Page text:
- Level generators — Pulse generators
- Modulation meters — Time interval analyzers
- Multimeters — Digital multimeters
- Network analyzers
- Personal computers
- pH meters
- Scanning electron microscopes — Scanning electron microscopes SEM
- Scanning probe microscopes — Atomic force microscopes AFM
- Semiconductor process systems — Inductively coupled plasma reactive ion etchers ICP-RIE; Plasma enhanced chemical vapor deposition PECVD systems; Thin film deposition systems; Wet chemical etching systems (see all 20 examples)
- Semiconductor testers — Curve tracers; Parametric testers; Semiconductor parameter analyzers; Thin film measurement systems
- Signal generators
- Spectrometers — Raman scattering spectroscopes
- Spectrophotometers — Fluorescence spectrophotometers
- Surface tension measuring instruments — Contact angle measurement systems
- Surface testers — Profilometers
- Temperature cycling chambers or thermal cyclers — Rapid thermal annealers RTA
- Thickness measuring devices — Ellipsometers; Spectroscopic ellipsometers
- Tube furnaces
- Tumblers or polishers — Chemical mechanical polishing CMP systems
- Ultra pure water systems — Deionized water systems
- Vibration testers — Vibration measurement systems
- X ray diffraction equipment — X ray diffractometers
Technology used in this occupation:
- Analytical or scientific software — Simulation software; The MathWorks MATLAB; Very high speed integrated circuit VHSIC hardware description language VHDL simulation software; WinSpice (see all 42 examples)
- Computer aided design CAD software — Autodesk AutoCAD software; MEMSCAP MEMS Pro; PTC Pro/ENGINEER software; Xcircuit * (see all 11 examples)
- Data base user interface and query software — Microsoft Access
- Development environment software — C; Microsoft Visual Basic; National Instruments LabVIEW
- Graphics or photo imaging software — Adobe Systems Adobe Photoshop software
- Industrial control software — Statistical process control SPC software
- Internet browser software
- Object or component oriented development software — C++
- Office suite software — Microsoft Office software
- Operating system software — Apple Macintosh OS; Microsoft Windows; UNIX
- Spreadsheet software — Microsoft Excel
- Word processing software — Microsoft Word
* Software developed by a government agency and/or distributed as freeware or shareware.
Detailed Work Activities
- Select tools, equipment, or technologies for use in operations or projects.
- Develop technical methods or processes.
- Document technical design details.
- Test performance of electrical, electronic, mechanical, or integrated systems or equipment.
- Schedule operational activities.
- Direct design or development activities.
- Prepare contracts, disclosures, or applications.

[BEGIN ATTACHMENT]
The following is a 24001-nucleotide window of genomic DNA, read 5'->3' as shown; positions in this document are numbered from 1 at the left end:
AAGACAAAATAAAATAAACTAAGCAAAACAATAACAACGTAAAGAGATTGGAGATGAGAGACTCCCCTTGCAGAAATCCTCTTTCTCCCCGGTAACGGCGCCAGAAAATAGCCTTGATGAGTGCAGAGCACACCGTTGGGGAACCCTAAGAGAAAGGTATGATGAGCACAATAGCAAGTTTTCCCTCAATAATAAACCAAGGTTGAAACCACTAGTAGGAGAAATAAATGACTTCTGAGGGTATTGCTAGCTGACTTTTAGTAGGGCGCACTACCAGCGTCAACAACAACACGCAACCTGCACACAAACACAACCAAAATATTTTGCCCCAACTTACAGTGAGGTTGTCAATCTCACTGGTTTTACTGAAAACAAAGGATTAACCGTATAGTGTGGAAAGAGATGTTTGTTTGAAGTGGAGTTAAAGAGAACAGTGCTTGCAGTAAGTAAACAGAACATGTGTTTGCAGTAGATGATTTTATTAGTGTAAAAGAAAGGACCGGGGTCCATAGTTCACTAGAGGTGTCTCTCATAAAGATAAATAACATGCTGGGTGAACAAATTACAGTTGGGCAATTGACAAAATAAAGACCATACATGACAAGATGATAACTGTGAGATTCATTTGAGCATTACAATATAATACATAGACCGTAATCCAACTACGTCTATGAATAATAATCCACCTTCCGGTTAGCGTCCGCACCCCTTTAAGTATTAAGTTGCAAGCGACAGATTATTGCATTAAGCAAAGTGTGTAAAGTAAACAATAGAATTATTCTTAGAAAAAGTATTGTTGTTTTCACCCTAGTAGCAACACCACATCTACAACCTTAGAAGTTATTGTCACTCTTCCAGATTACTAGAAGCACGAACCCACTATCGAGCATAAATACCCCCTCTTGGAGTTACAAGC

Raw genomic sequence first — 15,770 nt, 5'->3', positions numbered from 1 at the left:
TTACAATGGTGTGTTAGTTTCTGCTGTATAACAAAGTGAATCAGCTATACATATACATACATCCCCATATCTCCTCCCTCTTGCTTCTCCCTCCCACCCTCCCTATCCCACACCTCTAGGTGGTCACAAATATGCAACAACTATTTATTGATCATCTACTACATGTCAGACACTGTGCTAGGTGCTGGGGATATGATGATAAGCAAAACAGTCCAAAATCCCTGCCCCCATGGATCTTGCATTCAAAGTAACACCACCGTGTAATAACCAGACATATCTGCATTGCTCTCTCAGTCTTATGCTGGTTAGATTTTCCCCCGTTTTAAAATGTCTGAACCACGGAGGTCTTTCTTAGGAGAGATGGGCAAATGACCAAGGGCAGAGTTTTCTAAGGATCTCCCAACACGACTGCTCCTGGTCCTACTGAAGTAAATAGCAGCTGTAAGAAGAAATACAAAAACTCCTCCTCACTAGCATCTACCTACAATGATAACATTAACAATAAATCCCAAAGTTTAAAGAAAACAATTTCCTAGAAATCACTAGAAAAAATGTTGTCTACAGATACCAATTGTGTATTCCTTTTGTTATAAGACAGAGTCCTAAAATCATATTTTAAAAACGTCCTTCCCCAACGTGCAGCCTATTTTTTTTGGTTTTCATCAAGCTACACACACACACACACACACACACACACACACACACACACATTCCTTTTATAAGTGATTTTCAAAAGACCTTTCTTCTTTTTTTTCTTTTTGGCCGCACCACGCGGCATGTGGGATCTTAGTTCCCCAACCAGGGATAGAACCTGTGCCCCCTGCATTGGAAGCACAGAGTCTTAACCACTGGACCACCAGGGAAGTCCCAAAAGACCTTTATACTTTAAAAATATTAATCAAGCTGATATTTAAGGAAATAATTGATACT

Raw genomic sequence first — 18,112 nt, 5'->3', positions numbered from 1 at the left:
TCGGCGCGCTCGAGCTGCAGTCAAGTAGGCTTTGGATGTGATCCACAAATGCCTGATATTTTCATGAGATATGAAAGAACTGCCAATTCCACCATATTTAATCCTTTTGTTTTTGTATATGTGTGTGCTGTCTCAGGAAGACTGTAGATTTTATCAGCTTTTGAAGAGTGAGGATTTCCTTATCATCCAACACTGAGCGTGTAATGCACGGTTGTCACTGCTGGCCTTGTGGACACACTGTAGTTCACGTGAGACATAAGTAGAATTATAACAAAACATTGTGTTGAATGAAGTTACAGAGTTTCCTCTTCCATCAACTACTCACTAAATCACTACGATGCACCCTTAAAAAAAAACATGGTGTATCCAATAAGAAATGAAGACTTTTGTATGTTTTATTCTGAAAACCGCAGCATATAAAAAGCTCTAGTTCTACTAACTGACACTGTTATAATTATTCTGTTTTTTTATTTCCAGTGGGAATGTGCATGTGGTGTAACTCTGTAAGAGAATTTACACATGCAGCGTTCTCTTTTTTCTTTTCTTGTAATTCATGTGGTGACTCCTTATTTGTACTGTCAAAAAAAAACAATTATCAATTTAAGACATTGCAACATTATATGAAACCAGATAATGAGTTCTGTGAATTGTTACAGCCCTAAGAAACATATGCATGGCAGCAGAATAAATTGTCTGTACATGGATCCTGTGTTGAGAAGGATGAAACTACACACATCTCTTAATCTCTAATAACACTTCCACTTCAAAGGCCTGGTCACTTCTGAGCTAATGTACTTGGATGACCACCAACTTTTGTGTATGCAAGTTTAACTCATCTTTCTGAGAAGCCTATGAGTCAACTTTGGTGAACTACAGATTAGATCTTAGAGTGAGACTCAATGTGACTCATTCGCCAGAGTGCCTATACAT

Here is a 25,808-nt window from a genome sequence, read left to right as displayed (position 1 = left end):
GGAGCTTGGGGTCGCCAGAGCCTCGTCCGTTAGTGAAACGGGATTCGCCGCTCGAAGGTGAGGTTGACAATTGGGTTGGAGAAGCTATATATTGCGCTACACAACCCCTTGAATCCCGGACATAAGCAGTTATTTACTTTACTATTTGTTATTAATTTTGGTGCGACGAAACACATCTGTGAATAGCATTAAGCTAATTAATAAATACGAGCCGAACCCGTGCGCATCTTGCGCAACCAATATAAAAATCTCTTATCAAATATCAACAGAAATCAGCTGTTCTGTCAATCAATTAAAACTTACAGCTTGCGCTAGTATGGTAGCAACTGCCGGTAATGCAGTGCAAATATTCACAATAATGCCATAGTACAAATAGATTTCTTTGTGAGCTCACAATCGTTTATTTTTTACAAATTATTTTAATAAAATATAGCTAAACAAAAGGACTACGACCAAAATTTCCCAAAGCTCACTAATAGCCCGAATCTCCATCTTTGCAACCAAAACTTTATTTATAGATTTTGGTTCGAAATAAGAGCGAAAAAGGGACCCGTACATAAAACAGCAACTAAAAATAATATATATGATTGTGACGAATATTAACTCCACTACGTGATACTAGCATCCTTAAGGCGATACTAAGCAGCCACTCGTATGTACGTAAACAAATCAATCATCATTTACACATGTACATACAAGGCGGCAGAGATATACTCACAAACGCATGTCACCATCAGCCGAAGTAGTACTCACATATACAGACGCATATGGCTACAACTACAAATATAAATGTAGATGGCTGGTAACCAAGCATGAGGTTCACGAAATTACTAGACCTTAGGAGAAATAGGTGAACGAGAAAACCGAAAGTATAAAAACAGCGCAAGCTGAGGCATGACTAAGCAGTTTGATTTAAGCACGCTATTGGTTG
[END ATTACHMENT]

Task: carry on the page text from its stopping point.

- Create graphical representations of mechanical equipment.
- Design industrial processing systems.
- Confer with technical personnel to prepare designs or operational plans.
- Design energy production or management equipment or systems.
- Design electronic or computer equipment or instrumentation.
- Train personnel on proper operational procedures.
- Prepare procedural documents.
- Devise research or testing protocols.
- Purchase materials, equipment, or other resources.
- Design electromechanical equipment or systems.
- Prepare proposal documents.
- Create models of engineering designs or methods.
- Conduct quantitative failure analyses of operational data.
- Design systems to reduce harmful emissions.
- Inspect operational processes.
- Conduct validation tests of equipment or processes.
- Investigate the environmental impact of projects.
- Research engineering applications of emerging technologies.
- Design alternative energy systems.
- Research industrial processes or operations.
- Design micro- or nano-scale materials, devices, or systems.
- Operate precision equipment to control microscopic or nanoscopic processes.
This occupation may require a background in the following science, technology, engineering, and mathematics (STEM) educational disciplines:
Interest code: IRC
- Investigative — Investigative occupations frequently involve working with ideas, and require an extensive amount of thinking. These occupations can involve searching for facts and figuring out problems mentally.
- Realistic — Realistic occupations frequently involve work activities that include practical, hands-on problems and solutions. They often deal with plants, animals, and real-world materials like wood, tools, and machinery. Many of the occupations require working outside, and do not involve a lot of paperwork or working closely with others.
- Conventional — Conventional occupations frequently involve following set procedures and routines. These occupations can include working with data and details more than with ideas. Usually there is a clear line of authority to follow.
- Achievement — Occupations that satisfy this work value are results oriented and allow employees to use their strongest abilities, giving them a feeling of accomplishment. Corresponding needs are Ability Utilization and Achievement.
- Independence — Occupations that satisfy this work value allow employees to work on their own and make decisions. Corresponding needs are Creativity, Responsibility and Autonomy.
- Working Conditions — Occupations that satisfy this work value offer job security and good working conditions. Corresponding needs are Activity, Compensation, Independence, Security, Variety and Working Conditions.
Wages & Employment Trends
Median wages data collected from Engineers, All Other.
Employment data collected from Engineers, All Other.
Industry data collected from Engineers, All Other.
|Median wages (2014)||$45.31 hourly, $94,240 annual|
|Employment (2012)||133,000 employees|
|Projected growth (2012-2022)||Slower than average (3% to 7%)|
|Projected job openings (2012-2022)||29,500|
|Top industries (2012)|
Source: Bureau of Labor Statistics 2014 wage data and 2012-2022 employment projections . "Projected growth" represents the estimated change in total employment over the projections period (2012-2022). "Projected job openings" represent openings due to growth and replacement.